And it is true that self-centeredness can feed off of an occasion where gifts start to be expected. People can become greedy, selfish- people can miss the point of a holiday. They can make it about themselves. But this isn’t because of the gifts. Holidays, even without gifts, have expectations that can be disappointed. Holidays like Thanksgiving that are supposed to be so detached from the self can easily be turned into the self by focusing on one’s personal expectations of how the holiday will make them feel. The problem is not with gifts. It’s not with holidays. The problem with Valentine’s Day is not Valentine’s Day.
The problem with Valentine’s Day is the sad reality that humanity, when presented with goods and gifts and celebrations, can exploit them. It’s the sad reality that whenever any good or gift becomes expected, we can dwell on that expectation and we can fixate on it and miss the point of the whole thing. It’s the sad reality that we can become spoiled brats. It’s the sad reality that we have a tendency to prefer receiving to giving and to become self-absorbed.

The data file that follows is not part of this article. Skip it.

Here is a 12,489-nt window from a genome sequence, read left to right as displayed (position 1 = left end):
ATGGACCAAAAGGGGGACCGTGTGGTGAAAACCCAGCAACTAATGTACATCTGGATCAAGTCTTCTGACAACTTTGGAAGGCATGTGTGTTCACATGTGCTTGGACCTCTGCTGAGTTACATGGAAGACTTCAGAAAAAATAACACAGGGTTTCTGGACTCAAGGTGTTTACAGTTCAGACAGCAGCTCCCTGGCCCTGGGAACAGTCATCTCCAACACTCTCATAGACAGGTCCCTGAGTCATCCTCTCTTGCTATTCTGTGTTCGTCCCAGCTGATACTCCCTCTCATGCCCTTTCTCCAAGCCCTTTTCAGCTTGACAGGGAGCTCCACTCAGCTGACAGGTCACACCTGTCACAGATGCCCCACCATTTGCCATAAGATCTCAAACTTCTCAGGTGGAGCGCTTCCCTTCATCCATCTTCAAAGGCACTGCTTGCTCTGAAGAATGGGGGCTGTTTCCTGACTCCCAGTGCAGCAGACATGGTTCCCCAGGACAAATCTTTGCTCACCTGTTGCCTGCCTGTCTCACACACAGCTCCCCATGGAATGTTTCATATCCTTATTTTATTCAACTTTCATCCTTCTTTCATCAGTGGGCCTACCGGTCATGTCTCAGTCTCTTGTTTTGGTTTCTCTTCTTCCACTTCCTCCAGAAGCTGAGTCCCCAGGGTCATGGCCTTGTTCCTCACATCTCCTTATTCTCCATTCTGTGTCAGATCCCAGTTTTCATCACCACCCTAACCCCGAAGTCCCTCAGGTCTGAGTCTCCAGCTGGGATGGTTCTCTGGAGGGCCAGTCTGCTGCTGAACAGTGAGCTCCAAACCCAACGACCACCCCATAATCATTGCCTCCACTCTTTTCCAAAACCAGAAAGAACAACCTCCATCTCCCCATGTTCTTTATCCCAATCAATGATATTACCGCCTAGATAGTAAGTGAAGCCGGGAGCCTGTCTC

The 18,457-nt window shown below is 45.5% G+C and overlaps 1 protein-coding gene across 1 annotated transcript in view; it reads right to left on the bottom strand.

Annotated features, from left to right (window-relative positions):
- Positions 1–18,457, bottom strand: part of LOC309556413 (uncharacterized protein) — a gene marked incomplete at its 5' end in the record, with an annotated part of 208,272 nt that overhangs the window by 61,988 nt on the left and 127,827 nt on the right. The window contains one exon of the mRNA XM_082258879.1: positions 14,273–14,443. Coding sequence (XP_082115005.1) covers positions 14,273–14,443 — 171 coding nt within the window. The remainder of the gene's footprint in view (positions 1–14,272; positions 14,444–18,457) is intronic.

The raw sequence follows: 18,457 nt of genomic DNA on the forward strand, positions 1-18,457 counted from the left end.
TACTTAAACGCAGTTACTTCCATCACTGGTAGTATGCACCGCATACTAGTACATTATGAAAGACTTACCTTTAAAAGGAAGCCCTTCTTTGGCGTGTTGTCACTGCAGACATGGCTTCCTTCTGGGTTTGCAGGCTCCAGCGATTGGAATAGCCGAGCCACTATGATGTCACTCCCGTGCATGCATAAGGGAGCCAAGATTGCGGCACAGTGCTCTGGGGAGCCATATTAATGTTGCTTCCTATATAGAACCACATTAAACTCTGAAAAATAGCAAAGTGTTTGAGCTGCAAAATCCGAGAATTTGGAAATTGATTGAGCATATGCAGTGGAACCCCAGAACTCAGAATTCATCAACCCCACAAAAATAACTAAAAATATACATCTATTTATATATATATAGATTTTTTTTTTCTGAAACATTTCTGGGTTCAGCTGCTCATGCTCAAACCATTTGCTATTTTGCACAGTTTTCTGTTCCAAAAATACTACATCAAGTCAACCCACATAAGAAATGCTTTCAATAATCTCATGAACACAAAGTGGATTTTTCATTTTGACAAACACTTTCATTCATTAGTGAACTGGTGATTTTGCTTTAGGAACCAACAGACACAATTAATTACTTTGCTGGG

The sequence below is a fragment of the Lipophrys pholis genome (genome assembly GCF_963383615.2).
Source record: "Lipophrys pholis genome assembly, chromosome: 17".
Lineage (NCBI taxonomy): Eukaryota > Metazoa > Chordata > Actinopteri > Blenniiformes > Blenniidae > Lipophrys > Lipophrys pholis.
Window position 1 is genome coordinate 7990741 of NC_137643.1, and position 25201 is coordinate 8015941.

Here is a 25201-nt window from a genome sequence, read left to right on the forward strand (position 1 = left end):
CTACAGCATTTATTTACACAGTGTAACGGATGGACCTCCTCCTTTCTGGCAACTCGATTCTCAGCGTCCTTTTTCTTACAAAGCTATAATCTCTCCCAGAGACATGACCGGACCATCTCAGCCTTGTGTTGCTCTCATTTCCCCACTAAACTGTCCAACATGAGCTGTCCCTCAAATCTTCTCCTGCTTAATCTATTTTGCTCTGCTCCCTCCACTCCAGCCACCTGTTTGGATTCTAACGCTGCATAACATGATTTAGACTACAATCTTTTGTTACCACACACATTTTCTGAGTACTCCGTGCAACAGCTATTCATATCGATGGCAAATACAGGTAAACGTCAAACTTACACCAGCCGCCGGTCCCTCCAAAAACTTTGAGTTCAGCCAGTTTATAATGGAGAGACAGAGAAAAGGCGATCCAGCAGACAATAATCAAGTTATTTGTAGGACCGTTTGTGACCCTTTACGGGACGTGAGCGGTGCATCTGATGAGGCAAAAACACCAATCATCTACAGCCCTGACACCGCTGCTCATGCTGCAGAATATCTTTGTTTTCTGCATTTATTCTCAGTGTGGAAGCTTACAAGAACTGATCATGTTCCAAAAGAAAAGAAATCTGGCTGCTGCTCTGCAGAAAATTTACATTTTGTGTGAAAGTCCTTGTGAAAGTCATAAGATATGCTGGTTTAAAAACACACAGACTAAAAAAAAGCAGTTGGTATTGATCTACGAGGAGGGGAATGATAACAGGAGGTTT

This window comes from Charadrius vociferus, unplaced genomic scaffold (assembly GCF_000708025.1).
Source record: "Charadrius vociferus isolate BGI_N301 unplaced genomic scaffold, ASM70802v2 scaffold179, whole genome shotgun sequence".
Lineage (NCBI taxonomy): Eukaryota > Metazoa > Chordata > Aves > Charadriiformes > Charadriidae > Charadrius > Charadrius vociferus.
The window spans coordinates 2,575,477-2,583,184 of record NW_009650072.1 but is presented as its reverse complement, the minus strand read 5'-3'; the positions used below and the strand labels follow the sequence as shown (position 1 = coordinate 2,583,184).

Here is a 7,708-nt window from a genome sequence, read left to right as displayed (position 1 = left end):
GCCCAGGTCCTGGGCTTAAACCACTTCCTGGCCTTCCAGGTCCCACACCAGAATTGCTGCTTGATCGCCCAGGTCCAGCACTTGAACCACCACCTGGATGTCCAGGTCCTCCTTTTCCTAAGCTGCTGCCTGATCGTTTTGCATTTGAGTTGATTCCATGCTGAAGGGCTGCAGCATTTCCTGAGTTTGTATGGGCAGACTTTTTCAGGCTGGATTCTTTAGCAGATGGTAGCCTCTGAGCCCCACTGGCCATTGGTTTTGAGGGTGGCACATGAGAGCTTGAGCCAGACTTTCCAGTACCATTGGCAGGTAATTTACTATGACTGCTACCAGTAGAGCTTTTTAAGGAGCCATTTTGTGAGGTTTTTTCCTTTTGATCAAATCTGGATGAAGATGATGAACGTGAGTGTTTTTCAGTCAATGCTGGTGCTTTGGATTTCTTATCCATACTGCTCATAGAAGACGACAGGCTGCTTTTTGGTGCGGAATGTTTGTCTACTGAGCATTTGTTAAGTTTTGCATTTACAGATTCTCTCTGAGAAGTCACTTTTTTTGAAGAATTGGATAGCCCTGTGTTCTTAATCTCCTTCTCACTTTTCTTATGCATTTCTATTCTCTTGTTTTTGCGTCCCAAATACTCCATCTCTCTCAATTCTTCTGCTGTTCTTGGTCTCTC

But that’s not all there is to us. Though holidays can bring out the worst in us, if they revolve around something good they can also bring out the best in us. And we know this. It’s why we keep holidays alive even amidst our many complaints about them. Holidays matter. A holiday is a celebration of the holy. And when we celebrate the holy, our spirits are lifted and inspired and nourished. It is why every culture known to man has celebrated them. Holidays transcend the every day (the simplest holiday being the weekend, something I’m sure none of us would like to abolish). And though we can always celebrate with better, richer, more meaningful traditions, and resist greed and self-centeredness, there is no need to boycott the holiday because some people corrupt it. There is no need to boycott Valentine’s Day. If we have a problem with the corruption, then we can resist and fight it with our purer celebrations.